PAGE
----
At this point you may also want to Auto-Sequence some or all of the vector objects. Click here for details.
You can now convert the graphic objects to embroidery data. First select the object(s) you wish to convert. As with design elements, you can select one, some, or all graphic objects in a project. (Click here for details on selecting in DesignShop.) Once you have selected all desired objects, click the Convert to Vector toolbar button .
When you are ready to convert, click the Convert button. This will convert the
selected vector object(s) to embroidery data.
If you are moving through the objects one at a time, you must click the Convert button for each object you want to stitch.
You can now edit the embroidery data as you would in any design.
As mentioned above, vector objects can be scaled and rotated, and vector control points can be edited. DesignShop also offers several additional tools to use when working with vector objects.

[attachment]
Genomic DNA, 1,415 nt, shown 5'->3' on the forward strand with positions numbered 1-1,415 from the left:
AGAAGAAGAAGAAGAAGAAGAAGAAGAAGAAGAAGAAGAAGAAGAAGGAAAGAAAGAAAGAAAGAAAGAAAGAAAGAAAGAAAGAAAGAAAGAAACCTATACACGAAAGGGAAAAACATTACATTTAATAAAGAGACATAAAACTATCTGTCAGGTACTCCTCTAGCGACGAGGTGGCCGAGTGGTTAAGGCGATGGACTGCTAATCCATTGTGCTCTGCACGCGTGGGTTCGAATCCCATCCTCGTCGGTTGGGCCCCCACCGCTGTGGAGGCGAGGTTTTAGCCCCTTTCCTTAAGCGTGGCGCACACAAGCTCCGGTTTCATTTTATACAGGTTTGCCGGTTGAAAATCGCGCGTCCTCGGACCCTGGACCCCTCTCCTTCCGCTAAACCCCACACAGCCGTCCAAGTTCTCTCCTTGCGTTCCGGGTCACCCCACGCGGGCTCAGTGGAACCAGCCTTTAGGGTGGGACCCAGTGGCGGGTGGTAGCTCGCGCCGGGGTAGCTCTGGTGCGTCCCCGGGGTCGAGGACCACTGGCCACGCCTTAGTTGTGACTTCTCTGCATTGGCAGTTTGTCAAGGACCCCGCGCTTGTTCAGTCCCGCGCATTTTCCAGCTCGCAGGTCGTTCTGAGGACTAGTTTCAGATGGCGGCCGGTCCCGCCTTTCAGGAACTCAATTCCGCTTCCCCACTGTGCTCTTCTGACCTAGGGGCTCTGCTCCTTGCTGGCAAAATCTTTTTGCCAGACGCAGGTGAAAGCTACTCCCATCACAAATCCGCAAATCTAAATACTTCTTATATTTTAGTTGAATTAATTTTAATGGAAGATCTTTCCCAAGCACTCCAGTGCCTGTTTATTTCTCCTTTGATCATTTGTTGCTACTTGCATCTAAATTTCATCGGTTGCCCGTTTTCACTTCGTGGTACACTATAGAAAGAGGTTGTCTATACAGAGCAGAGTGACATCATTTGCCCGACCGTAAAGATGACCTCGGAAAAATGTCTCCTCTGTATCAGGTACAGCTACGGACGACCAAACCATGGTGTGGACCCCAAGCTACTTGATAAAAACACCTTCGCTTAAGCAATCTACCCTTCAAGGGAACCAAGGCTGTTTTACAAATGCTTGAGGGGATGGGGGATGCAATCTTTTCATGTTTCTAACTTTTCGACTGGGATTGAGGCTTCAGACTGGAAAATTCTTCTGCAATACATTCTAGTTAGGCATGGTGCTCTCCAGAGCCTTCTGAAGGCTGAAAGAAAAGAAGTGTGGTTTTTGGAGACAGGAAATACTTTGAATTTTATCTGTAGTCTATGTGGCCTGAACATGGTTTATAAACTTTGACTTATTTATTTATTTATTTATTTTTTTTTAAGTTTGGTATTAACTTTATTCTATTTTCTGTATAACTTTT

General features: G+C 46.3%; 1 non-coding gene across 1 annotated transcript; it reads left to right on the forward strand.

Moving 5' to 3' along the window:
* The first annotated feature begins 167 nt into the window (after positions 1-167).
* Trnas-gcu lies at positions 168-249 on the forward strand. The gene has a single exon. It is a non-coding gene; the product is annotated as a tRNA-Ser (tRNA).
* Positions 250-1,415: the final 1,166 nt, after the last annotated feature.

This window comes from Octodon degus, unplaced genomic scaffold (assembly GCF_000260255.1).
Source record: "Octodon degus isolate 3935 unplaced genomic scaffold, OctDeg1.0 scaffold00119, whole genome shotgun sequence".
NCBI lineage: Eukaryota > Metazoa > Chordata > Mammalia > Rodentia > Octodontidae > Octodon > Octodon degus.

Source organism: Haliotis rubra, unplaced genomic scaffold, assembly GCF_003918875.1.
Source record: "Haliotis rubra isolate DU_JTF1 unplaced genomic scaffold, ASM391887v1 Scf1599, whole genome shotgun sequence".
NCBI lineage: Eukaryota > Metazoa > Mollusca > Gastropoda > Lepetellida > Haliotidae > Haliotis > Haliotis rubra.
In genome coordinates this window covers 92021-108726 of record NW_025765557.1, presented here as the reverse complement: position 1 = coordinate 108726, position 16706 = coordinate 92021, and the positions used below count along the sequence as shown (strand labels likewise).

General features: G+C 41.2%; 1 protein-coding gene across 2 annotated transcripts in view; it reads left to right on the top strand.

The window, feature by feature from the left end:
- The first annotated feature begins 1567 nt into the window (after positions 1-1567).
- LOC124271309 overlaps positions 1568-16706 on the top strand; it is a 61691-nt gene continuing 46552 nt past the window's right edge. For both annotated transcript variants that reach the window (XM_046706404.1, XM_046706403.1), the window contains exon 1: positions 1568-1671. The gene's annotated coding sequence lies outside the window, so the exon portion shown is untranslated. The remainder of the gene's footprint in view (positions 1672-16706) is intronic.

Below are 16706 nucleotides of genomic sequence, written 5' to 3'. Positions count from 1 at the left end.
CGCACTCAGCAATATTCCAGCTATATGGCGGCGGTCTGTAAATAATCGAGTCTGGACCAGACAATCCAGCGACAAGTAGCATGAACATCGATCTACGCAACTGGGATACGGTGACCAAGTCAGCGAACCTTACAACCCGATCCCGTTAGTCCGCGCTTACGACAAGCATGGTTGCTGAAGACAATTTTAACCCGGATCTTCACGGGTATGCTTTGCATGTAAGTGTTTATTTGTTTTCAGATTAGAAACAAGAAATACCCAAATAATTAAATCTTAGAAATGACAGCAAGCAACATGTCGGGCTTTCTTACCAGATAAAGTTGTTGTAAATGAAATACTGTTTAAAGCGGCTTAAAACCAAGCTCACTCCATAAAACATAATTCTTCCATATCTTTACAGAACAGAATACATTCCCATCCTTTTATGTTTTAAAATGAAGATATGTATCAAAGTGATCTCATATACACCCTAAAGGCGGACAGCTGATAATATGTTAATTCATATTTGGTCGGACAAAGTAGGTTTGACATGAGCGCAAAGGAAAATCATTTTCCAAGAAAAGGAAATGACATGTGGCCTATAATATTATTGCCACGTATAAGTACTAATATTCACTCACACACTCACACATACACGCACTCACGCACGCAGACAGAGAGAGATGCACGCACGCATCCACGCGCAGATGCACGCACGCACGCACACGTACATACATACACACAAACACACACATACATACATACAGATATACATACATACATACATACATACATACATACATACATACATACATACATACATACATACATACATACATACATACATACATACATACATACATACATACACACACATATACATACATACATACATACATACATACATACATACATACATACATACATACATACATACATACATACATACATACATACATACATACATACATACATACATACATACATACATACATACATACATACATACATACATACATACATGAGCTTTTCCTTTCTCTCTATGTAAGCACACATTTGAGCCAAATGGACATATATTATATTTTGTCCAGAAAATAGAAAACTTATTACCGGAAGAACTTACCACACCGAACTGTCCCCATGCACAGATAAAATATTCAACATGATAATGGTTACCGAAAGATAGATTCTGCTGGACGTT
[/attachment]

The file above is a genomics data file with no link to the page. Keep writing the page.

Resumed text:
When vector elements overlap each other, the Subtract Elements tool can be used to remove the layering of these elements. To use this tool, select two or more overlapping vector elements, then click the Subtract Elements toolbar button . Any areas of the element(s) that (after conversion to embroidery) would be sewn under other elements will be removed. The result will be that some objects may be separated into two or more elements, and the layering will be removed.
You can see in the following example that the overlapping area of the two vector fills has been removed.